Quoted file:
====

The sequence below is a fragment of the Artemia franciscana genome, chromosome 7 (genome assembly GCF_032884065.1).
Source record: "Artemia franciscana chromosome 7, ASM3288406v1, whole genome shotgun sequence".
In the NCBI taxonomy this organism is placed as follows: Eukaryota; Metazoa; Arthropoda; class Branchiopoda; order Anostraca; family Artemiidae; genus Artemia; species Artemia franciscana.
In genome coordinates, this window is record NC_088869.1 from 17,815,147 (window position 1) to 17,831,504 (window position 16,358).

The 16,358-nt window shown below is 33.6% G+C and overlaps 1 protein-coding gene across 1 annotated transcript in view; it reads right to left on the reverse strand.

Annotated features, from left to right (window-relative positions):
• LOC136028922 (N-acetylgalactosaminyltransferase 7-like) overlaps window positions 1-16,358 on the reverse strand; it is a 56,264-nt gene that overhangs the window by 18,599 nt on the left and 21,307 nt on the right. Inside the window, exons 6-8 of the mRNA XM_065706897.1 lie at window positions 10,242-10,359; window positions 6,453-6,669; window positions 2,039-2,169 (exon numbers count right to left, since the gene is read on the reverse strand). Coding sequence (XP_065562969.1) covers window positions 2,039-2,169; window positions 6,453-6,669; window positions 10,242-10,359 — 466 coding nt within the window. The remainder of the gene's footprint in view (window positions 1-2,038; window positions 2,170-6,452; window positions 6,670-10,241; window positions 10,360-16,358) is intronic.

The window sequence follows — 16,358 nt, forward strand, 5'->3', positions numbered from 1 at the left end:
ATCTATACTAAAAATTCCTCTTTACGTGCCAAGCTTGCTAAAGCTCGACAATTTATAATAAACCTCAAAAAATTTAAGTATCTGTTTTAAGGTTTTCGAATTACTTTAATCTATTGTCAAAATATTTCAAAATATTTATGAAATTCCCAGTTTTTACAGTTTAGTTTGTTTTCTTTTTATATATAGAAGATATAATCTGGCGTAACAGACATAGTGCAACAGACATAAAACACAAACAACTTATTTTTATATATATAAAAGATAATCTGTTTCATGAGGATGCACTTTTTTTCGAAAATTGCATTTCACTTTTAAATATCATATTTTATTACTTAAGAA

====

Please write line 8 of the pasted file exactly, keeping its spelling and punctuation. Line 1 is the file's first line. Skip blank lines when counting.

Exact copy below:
The window sequence follows — 16,358 nt, forward strand, 5'->3', positions numbered from 1 at the left end: